Sound level in a room
K: Direct sound field of an omnidirectional source
D: Diffuse sound field
rh: Reverberation radius
The sound level is a measure for the loudness level of a sound source. In rooms the sound level is characterized by two different sound fields, the direct sound field and the diffuse sound field.
The direct sound field is the sound field that would develop around a sound source if the room did not have any boundaries. With increasing distance from the source, the sound level decreases continually. In case of omnidirectional sources that radiate the sound uniformly in all directions, the level decreases by 6 dB when doubling the distance.
The diffuse sound field is created by the fractions of sound that are reflected by the boundary surfaces of the room. They propagate haphazardly in the room and fill it evenly with sound energy. Consequently, the sound level in a diffuse sound field is the same irrespective of the relevant position.
The sound fields superimpose each other. Near the sound source the sound level is dominated by the direct sound field, and at greater distances the diffuse sound field is dominating. The distance from the sound source at which the level of the direct sound field is equal to the level of the diffuse sound field is called reverberation radius.
DIN 18041 and ÖNORM B 8115-3 define groups of rooms the common denominator of which is the requirement that it may not get too loud inside these rooms during normal use. Further below you will find some examples.
The DIN 18041 uses the A/V ratio as a measure for protection against noise generated in the room itself. The A/V ratio is calculated by dividing the total equivalent absorption area A in the room by the volume V of the room. The room is thereby considered as unoccupied. The recommended minimum value of the A/V ratio depends on the usage of the room.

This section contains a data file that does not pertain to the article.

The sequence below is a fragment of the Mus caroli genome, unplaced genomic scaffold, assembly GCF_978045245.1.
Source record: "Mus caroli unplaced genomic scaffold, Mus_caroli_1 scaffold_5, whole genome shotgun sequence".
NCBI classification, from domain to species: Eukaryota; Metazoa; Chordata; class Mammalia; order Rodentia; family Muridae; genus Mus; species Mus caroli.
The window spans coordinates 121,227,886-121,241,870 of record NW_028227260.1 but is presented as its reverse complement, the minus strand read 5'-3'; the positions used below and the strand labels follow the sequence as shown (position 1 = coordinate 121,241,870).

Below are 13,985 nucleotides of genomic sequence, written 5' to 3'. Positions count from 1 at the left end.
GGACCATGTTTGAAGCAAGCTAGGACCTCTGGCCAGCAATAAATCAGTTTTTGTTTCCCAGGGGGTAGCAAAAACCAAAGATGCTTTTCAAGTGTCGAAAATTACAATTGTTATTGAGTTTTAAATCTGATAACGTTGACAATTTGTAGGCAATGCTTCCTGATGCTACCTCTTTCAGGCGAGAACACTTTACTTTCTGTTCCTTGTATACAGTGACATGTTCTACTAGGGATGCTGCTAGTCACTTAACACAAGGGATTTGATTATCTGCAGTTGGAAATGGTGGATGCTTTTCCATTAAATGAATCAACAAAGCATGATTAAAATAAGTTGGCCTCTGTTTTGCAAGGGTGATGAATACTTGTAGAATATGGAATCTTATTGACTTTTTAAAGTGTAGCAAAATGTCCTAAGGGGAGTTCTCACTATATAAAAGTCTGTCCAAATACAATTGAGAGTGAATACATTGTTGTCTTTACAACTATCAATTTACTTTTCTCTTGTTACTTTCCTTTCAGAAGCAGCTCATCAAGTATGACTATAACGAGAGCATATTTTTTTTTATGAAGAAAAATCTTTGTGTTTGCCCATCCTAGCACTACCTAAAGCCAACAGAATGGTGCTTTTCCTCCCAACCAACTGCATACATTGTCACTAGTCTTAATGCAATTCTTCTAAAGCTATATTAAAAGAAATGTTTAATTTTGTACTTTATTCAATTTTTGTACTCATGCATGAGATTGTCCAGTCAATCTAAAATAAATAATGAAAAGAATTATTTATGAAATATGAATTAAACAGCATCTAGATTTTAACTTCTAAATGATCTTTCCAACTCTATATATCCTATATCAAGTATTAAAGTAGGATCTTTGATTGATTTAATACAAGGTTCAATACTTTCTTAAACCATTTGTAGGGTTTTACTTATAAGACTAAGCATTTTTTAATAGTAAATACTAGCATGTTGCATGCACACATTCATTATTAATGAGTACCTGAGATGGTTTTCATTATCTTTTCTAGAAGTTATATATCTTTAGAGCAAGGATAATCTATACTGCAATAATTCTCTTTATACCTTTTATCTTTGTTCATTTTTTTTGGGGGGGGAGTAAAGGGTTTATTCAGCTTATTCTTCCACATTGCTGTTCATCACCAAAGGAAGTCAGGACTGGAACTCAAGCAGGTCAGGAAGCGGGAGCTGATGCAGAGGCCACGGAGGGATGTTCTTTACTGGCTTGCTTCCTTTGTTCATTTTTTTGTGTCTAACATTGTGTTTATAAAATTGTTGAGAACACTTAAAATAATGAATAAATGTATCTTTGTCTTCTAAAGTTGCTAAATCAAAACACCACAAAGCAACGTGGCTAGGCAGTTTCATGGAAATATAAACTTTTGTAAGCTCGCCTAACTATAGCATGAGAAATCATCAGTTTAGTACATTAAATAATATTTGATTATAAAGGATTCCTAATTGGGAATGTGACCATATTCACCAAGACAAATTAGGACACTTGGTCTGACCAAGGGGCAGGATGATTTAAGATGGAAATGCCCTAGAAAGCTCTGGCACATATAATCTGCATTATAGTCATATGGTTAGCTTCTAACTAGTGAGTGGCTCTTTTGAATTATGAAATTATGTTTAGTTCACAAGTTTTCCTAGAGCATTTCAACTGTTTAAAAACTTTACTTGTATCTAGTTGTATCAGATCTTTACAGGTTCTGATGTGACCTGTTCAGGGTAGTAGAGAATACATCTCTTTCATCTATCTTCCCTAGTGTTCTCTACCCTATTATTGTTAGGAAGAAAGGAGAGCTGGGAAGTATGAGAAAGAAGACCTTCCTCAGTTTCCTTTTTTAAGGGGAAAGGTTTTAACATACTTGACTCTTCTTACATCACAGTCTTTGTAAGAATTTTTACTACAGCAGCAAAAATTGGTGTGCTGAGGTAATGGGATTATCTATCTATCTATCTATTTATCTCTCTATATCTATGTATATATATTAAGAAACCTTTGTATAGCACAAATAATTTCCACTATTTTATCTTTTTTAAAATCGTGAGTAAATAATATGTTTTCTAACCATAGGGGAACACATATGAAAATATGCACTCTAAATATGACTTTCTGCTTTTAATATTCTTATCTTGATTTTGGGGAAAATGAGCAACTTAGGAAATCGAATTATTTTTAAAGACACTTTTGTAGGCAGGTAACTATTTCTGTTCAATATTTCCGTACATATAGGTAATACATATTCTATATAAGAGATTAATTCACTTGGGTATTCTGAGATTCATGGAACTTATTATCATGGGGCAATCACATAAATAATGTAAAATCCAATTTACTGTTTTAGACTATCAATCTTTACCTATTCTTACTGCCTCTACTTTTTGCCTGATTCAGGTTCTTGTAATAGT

The ÖNORM B 8115-3, on the other hand, uses the average absorption coefficient αm,B of the room’s boundary surfaces and the average absorption coefficient αm of the room’s boundary surfaces taking account of the furniture within the room.
For the rooms described in the following paragraphs, the scope of necessary room acoustical measures for noise reduction can be easily determined using the Room Acoustics Calculator.
Offices, Call Centers:
There exists a wide range of suspended ceilings for offices by means of which noise can be sufficiently reduced. Today, however, more and more often thermoactive ceilings are used. Such ceilings, which are mostly made of concrete, contain integrated water pipes which enable the ceiling to be heated or cooled to a certain temperature. They may not, or only partially be covered by suspended ceilings with thermal insulation. In this case vertically suspended absorbers (so-called “baffles”) or single elements with good thermal conductivity, metallic frames, and a surface of perforated metal sheets must be used, supported by sound absorbers on the walls, in room dividers or furniture.
Surgeries, operating and hospital rooms:
Due to hygienic reasons these rooms usually are equipped with furniture that can be easily cleaned. Such furniture, however, almost absorbs no sound. Here acoustics can be greatly improved by even a small number of additional sound absorbers. Many manufacturers offer special systems complying with the high hygienic requirements.
Canteens, bars, restaurants:
If a restaurant is to present a quiet and pleasant ambience, room acoustics play a decisive role. Sufficient sound absorption can be achieved by using upholstered chairs, an abundance of thick curtains, and long table cloths. Where such accessories are incompatible with a modern ambience marked by steel and glass it is still possible to achieve good acoustics by using jointless acoustic systems that look like a plastered surface.
Ticket offices, bank counters, sales rooms, airports, train stations, museums, exhibition rooms:
All these rooms can offer a friendly atmosphere if they do not resound too much. The necessary sound absorbers can often be unobtrusively integrated into the architectural design.
The atmosphere of staircases, hallways and foyers usually is also more pleasant if not all of their surfaces are rigid. To reduce the sound level, walls or ceilings should at least be partially provided with absorbent linings.